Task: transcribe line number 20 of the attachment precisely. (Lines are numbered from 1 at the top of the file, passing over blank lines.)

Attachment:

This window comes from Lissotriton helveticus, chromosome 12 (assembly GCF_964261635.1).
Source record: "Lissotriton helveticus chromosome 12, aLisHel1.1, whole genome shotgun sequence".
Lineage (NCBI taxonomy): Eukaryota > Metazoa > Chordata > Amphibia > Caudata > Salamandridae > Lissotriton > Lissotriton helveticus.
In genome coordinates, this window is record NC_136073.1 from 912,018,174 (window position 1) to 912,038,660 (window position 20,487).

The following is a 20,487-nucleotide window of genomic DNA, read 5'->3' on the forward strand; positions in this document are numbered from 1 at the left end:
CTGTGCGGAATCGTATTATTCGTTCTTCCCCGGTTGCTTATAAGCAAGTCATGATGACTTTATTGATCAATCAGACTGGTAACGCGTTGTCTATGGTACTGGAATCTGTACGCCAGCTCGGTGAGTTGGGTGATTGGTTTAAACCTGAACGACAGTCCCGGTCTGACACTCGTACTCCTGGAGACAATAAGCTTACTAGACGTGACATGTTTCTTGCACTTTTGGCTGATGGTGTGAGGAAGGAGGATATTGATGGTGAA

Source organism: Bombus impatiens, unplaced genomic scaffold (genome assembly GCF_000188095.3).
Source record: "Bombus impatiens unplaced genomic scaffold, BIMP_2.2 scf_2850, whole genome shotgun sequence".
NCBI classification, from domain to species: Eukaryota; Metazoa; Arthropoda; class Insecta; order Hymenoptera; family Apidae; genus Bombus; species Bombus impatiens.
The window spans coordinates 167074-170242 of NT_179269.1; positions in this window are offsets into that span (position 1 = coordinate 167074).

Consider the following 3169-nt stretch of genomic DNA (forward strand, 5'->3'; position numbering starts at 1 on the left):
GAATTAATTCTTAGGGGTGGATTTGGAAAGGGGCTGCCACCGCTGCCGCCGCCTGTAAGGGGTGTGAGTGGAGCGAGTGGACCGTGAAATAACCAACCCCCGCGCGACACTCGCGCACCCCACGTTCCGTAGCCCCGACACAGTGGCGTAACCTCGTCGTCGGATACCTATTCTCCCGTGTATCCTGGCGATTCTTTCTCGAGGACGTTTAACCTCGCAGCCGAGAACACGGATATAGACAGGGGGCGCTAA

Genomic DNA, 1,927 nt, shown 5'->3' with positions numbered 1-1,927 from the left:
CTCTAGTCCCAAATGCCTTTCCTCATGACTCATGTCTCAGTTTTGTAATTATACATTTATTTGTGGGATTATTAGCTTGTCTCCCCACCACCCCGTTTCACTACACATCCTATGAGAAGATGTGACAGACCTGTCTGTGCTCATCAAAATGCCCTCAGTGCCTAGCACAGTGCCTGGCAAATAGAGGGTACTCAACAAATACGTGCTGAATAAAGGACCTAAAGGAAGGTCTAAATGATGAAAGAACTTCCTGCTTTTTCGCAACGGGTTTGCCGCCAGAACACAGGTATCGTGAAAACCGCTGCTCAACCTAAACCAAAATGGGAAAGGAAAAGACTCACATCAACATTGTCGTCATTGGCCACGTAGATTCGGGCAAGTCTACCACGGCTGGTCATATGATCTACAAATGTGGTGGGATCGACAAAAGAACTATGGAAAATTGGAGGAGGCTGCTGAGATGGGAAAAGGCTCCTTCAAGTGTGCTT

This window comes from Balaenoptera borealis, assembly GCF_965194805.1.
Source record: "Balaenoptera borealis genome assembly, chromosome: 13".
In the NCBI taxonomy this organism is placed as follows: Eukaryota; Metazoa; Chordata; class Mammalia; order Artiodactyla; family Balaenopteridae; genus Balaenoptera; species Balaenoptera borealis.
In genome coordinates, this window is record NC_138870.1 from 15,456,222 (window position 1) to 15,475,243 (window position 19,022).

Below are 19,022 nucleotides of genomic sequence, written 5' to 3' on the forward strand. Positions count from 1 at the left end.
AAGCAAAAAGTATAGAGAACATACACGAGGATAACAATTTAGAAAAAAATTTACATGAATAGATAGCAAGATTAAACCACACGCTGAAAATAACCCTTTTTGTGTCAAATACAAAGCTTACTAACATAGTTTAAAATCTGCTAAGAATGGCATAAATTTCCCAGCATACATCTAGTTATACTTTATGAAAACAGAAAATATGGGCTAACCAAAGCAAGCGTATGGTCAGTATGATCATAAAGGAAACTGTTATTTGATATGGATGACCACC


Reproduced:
AAGCAAAAAGTATAGAGAACATACACGAGGATAACAATTTAGAAAAAAATTTACATGAATAGATAGCAAGATTAAACCACACGCTGAAAATAACCCTTTTTGTGTCAAATACAAAGCTTACTAACATAGTTTAAAATCTGCTAAGAATGGCATAAATTTCCCAGCATACATCTAGTTATACTTTATGAAAACAGAAAATATGGGCTAACCAAAGCAAGCGTATGGTCAGTATGATCATAAAGGAAACTGTTATTTGATATGGATGACCACC